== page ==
Review: A Darker Shade of Magic by V. E. Schwab
Tor / A Darker Shade of Magic #1
“I’m not afraid of dying. But I am afraid of dying here.” She swept her hand over the room, the tavern, the city. “I’d rather die on an adventure than live standing still.”
Kell is one of the Travelers—people who can use magic to travel between parallel universes. He lives in Red London, where magic is bountiful, the monarchs beneficent, and life generally good. His counterpart Holland lives in White London, under the thumb of a brutal brother and sister and in a corrupt and cruel land. Kell’s new partner in crime, the thief Lila, is from Grey London—our London, more or less, magic-less and dull. And no one speaks of Dark London, the dead city that was sealed away, and whose nearness is what corrupts White London.
The idea of the four Londons—the crucial concept behind the book—is an excellent one. I feel like there is a fantastic foundation here for future books, because we spent most of our time in Red London and Grey London, whereas White and Black London were the ones I was most interested in seeing. Both make me think of Fallen London, the the game which has some of the most detailed, thorough, and vibrant world-building I’ve ever experienced. I think having that comparison made me want more out of White London; I wanted a better sense of the class and power structure and details of day to day life. But like I said, there is a lot of groundwork laid here that I am intrigued to see built on.
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Review: Vicious by V. E. Schwab
Science fantasy / Standalone
“If he’d had to judge based on the two of them, then ExtraOrdinaries were damaged, to say the least. But these words people threw around–humans, monsters, heroes, villains–to Victor it was all just a matter of semantics.”
The research of college roommates Eli and Victor leads them to believe that the rumours of people with superpowers—the ExtraOrdinaries—might be true, possibly precipitated by near-death experiences. On a disastrous evening, they succeed at replicating the events that lead to someone becoming ExtraOrdinary, but destroy their friendship in the process. After years in prison as a result of their stunts, Victor finally gets out and embarks on a quest for revenge against his one-time friend.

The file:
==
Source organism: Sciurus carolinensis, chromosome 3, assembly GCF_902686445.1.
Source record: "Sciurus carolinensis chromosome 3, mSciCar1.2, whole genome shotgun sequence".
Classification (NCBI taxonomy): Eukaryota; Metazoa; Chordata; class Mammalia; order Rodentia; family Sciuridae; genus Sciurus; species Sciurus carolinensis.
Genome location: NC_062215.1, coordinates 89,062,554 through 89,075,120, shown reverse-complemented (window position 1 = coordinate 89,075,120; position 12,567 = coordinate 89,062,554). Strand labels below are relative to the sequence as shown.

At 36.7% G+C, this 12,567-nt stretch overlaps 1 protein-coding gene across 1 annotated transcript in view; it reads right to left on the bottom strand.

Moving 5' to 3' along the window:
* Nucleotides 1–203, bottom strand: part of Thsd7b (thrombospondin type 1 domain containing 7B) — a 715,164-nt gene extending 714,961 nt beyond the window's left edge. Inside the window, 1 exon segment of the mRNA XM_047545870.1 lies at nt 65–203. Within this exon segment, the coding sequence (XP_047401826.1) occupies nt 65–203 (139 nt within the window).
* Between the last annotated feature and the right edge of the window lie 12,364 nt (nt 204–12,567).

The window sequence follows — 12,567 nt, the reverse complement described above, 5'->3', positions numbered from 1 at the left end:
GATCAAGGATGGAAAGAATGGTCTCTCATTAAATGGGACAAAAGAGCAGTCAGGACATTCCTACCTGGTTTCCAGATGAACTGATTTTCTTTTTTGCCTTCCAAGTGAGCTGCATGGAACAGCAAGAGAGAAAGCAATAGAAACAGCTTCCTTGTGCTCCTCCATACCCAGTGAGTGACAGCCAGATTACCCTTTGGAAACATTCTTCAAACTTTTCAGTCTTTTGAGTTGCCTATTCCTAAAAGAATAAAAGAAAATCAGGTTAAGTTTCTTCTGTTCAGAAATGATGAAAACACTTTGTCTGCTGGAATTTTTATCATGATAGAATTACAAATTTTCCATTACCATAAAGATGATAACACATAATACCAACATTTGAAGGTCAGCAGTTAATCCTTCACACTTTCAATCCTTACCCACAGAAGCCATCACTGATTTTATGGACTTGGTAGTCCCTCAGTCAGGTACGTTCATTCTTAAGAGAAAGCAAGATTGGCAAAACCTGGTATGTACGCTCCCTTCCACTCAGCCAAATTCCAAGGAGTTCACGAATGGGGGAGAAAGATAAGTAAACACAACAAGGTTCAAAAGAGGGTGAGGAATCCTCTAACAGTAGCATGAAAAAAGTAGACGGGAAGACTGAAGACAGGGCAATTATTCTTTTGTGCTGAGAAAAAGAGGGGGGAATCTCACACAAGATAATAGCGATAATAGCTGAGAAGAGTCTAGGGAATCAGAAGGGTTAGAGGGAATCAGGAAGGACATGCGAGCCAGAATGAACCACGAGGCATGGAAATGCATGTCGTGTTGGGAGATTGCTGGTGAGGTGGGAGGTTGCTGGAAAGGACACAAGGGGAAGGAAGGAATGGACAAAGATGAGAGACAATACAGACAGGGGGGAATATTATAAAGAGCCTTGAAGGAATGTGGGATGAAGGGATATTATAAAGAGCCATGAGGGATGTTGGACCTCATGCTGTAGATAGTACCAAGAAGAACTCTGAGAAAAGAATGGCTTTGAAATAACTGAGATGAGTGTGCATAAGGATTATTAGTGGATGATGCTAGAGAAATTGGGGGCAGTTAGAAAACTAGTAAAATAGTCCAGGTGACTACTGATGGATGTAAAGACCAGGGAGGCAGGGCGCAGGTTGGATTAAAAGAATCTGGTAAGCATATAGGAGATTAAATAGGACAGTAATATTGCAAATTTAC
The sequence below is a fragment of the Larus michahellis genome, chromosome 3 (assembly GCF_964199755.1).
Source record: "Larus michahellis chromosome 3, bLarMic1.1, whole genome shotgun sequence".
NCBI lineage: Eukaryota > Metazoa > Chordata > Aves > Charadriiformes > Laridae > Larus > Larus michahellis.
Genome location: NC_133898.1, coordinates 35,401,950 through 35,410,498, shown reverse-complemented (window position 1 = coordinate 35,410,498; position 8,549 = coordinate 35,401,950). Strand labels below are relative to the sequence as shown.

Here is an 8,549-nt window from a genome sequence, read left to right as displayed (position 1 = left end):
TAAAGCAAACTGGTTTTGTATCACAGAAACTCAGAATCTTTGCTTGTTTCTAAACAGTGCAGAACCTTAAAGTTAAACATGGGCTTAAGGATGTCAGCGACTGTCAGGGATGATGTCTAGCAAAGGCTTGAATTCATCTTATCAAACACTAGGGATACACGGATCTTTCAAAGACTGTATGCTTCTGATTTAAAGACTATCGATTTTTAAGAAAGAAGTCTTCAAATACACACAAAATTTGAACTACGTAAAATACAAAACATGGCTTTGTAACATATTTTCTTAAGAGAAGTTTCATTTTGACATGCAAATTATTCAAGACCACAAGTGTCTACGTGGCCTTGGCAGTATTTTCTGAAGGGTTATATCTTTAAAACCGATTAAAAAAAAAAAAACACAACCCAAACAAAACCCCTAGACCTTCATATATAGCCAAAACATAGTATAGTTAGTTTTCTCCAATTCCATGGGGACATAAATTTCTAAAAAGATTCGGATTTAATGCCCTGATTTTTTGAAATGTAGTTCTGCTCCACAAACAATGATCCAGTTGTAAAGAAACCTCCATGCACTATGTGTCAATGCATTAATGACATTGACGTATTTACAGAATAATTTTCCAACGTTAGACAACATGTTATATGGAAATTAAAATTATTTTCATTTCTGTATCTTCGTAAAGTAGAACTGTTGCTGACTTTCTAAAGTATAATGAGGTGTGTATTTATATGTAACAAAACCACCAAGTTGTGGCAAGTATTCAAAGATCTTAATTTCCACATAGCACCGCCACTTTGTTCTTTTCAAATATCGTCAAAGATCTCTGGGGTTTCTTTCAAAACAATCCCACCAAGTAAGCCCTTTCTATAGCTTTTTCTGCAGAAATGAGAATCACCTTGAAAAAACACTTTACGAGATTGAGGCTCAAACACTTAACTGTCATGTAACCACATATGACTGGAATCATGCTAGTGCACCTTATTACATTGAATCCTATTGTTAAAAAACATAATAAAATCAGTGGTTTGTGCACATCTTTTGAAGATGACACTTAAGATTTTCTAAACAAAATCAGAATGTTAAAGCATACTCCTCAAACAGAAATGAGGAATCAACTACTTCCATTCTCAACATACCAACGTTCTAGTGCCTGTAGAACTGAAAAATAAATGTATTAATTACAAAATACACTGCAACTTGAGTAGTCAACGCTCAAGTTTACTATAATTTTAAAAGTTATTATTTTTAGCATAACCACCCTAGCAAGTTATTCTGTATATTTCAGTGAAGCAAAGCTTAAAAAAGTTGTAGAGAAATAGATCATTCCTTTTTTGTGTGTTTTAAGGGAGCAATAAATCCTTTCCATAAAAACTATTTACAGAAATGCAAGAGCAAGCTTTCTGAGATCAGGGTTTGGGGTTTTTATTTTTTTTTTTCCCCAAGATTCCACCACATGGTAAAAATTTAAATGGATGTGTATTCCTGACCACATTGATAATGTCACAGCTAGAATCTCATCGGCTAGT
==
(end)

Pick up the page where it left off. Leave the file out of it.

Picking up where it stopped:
Vicious has had a lot of good press, and I’ve been excited to read it for a long time. It didn’t disappoint. The pacing is excellent, the plot exciting, and the characters imaginative. Schwab balances a sinister atmosphere with the fun and entertainment of a good superhero origin story… and it pulls off a dual timeline structure similar to the one I loved in Ancillary Justice, alternating between when Victor and Eli are college friends and when they are mortal enemies to gradually reveal what went wrong between them.
Superhero stories tend to have good guys and bad guys, or at the least good guys and misunderstood guys. Schwab posits that there are no good guys, not really: the Joseph Brodsky quote that opens Vicious (“Life—the way it really is—is a battle not between Bad and Good, but between Bad and Worse,”) sets the tone for the story. Victor and Eli are not heroes, nor are they tragically misunderstood villains. They are both complicated characters, self-centered and narcissistic, lacking in compassion, and manipulative.
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